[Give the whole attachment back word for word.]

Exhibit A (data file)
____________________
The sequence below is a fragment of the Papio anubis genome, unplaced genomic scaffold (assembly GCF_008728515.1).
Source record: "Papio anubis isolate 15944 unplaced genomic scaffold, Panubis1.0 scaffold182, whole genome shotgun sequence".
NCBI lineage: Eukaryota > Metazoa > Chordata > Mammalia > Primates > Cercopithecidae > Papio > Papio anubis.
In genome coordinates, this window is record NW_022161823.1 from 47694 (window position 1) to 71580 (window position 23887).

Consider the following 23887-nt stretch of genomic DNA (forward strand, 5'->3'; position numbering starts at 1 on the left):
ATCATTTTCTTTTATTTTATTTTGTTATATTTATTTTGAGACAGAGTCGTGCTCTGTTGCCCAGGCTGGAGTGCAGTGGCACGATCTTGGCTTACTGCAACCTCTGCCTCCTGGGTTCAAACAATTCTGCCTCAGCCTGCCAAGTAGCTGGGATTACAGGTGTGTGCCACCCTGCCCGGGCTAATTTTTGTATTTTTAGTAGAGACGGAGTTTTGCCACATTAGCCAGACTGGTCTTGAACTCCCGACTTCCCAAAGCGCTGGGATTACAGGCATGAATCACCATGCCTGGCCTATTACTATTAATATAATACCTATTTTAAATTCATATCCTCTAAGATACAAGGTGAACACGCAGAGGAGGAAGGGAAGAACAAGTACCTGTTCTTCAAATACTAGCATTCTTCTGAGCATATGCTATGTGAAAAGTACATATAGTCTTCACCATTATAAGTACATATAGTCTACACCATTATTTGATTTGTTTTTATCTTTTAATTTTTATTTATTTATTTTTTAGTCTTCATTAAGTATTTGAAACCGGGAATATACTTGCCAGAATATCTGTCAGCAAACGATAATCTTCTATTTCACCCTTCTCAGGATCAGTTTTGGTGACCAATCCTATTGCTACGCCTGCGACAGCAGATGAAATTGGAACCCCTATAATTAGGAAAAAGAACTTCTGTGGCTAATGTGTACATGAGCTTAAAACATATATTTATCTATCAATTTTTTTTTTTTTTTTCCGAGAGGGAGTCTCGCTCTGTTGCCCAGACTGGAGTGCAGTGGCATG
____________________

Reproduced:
The sequence below is a fragment of the Papio anubis genome, unplaced genomic scaffold (assembly GCF_008728515.1).
Source record: "Papio anubis isolate 15944 unplaced genomic scaffold, Panubis1.0 scaffold182, whole genome shotgun sequence".
NCBI lineage: Eukaryota > Metazoa > Chordata > Mammalia > Primates > Cercopithecidae > Papio > Papio anubis.
In genome coordinates, this window is record NW_022161823.1 from 47694 (window position 1) to 71580 (window position 23887).

Consider the following 23887-nt stretch of genomic DNA (forward strand, 5'->3'; position numbering starts at 1 on the left):
ATCATTTTCTTTTATTTTATTTTGTTATATTTATTTTGAGACAGAGTCGTGCTCTGTTGCCCAGGCTGGAGTGCAGTGGCACGATCTTGGCTTACTGCAACCTCTGCCTCCTGGGTTCAAACAATTCTGCCTCAGCCTGCCAAGTAGCTGGGATTACAGGTGTGTGCCACCCTGCCCGGGCTAATTTTTGTATTTTTAGTAGAGACGGAGTTTTGCCACATTAGCCAGACTGGTCTTGAACTCCCGACTTCCCAAAGCGCTGGGATTACAGGCATGAATCACCATGCCTGGCCTATTACTATTAATATAATACCTATTTTAAATTCATATCCTCTAAGATACAAGGTGAACACGCAGAGGAGGAAGGGAAGAACAAGTACCTGTTCTTCAAATACTAGCATTCTTCTGAGCATATGCTATGTGAAAAGTACATATAGTCTTCACCATTATAAGTACATATAGTCTACACCATTATTTGATTTGTTTTTATCTTTTAATTTTTATTTATTTATTTTTTAGTCTTCATTAAGTATTTGAAACCGGGAATATACTTGCCAGAATATCTGTCAGCAAACGATAATCTTCTATTTCACCCTTCTCAGGATCAGTTTTGGTGACCAATCCTATTGCTACGCCTGCGACAGCAGATGAAATTGGAACCCCTATAATTAGGAAAAAGAACTTCTGTGGCTAATGTGTACATGAGCTTAAAACATATATTTATCTATCAATTTTTTTTTTTTTTTTCCGAGAGGGAGTCTCGCTCTGTTGCCCAGACTGGAGTGCAGTGGCATG